The study further noted that capnometry is beneficial for patients who are hemorrhaging; the clinician is able to accurately monitor tissue perfusion and optimize fluid replacement in patients whose blood pressure is falling, thus preventing the patient from going into shock.

A capnometer is the actual medical device that measures the CO2 in a patient’s exhaled air and samples gas; these measurements can be obtained in two ways. A sidestream or diverting capnometer withdraws a sample of gas from the breathing circuit on a continuous basis via a six to eight-foot long capillary tube from the patient’s airway to the monitor. Before the sample is analyzed, it passes through a water trap and drying tube. However, this method has a disadvantage; the narrow lumen of the sampling tube could become obstructed with pulmonary secretions or condensate.

On the other hand, a mainstream or non-diverting capnometer uses a special breathing-circuit cuvette and is positioned directly in the patient’s airway. Inside the cuvette is an infrared light source that is heated to prevent condensation. This type of capnometer provides a real-time view of the partial pressure of CO2 in the airway. But mainstream capnometers also have a disadvantage; the size and weight of the cuvette in the patient’s airway might be problematic.

Capnograph and capnometer are sometimes used interchangeably. And, as the name implies, it is the actual machine that presents a visual depiction of the amount of carbon dioxide released at the end of a patient’s expiration, ie, end tidal CO2 (EtCO2). Several different manufacturers make capnographs in a variety of models.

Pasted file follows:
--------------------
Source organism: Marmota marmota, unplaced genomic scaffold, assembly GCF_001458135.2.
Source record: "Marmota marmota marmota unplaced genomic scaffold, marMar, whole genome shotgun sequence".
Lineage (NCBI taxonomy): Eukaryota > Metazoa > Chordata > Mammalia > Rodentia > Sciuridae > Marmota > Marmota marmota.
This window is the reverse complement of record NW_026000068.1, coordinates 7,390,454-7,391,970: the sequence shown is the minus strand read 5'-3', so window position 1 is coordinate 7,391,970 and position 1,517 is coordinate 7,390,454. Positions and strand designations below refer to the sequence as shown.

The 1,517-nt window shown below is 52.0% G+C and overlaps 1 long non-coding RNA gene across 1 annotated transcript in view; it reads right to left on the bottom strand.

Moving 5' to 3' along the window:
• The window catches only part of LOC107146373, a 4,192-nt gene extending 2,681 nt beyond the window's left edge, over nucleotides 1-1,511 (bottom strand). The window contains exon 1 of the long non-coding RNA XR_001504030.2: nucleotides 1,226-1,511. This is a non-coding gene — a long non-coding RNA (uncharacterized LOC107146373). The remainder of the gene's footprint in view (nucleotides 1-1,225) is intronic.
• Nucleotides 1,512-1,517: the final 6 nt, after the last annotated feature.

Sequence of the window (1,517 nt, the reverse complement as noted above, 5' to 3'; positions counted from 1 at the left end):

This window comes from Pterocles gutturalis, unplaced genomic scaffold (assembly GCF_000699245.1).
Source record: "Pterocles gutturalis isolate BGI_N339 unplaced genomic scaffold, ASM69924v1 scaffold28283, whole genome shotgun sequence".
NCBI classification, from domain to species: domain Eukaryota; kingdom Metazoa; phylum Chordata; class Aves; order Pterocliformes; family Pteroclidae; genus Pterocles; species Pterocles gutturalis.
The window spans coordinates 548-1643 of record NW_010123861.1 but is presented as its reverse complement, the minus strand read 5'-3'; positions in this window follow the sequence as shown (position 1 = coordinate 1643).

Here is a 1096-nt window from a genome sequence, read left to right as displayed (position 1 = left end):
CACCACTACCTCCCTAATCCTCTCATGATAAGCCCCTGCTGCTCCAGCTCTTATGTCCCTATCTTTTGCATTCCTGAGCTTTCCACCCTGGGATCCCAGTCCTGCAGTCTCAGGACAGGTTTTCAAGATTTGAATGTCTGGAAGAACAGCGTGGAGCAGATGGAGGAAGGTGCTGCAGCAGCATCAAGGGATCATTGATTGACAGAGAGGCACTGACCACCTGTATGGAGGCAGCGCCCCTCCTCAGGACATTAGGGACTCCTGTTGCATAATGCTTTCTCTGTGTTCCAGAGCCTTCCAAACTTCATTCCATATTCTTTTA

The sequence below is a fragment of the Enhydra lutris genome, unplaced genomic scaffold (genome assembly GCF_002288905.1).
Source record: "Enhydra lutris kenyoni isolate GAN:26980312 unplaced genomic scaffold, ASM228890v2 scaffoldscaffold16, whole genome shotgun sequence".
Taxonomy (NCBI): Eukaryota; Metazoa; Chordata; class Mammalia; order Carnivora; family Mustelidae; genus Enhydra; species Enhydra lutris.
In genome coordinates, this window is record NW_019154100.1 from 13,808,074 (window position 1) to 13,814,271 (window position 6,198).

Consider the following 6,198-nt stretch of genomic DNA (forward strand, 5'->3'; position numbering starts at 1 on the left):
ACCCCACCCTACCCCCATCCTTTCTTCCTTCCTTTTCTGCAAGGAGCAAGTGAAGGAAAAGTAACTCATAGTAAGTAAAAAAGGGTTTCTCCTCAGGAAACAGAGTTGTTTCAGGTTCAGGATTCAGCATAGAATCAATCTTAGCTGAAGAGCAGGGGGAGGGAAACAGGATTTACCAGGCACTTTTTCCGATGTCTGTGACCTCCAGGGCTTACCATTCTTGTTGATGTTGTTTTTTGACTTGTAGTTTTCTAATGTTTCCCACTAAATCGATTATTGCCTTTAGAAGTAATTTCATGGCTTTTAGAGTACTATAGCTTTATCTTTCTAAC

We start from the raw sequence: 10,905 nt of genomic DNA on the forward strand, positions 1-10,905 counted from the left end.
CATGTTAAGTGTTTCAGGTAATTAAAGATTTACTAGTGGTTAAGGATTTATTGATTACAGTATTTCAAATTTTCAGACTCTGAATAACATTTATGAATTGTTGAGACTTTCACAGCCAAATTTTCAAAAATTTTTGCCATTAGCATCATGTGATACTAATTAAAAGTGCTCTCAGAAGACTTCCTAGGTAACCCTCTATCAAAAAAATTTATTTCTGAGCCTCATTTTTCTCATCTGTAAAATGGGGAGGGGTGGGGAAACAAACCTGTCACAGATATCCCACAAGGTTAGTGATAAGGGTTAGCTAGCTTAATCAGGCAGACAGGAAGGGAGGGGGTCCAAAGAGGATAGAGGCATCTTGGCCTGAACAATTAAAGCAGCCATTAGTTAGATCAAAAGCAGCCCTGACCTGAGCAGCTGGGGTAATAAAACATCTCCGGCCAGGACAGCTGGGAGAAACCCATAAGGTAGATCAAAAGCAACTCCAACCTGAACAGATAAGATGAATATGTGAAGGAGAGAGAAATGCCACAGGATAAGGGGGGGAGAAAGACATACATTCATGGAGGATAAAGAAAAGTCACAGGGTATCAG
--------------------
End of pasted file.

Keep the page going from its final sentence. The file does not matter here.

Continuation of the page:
Capnogram, a visual representation of a patient’s CO2 measurements, provides a series of continuous waves in graph form on a monitor or screen that offers a clear picture of a patient’s respiratory condition. The CO2 measurements are depicted as lines on a capnogram that rise and fall with a patient’s breathing pattern. When the lines on the device are at the bottom of the screen, they represent the patient’s inspiration; when they rise higher on the screen, they represent expiration. Lines that slope upward might indicate the presence of bronchospasm or chronic obstructive pulmonary disease (COPD) or kinking or secretions in the tracheal tube.

A graph that depicts predominantly high expirations could indicate hypoventilation or excessive production of CO2, while low expiratory lines might be the result of hyperventilation or rebreathing.
When a notch is noted in the expiratory lines, it could be due to contraction of the diaphragm after the effects of a muscle relaxant wear off; they could also occur if a surgeon presses on the patient’s chest wall. Furthermore, when the heart contracts and relaxes, it could cause a series of notches on the waveform. A capnogram can be especially useful in guiding the clinician when inserting a tracheal tube. If the tube is inserted into the esophagus instead of the lungs, the waveform will be flat or have a series of small elevations since the stomach and esophagus have little or no CO2.

While there are subtle differences in meaning among the terms, medical professionals may use them interchangeably and still adequately communicate their message. RT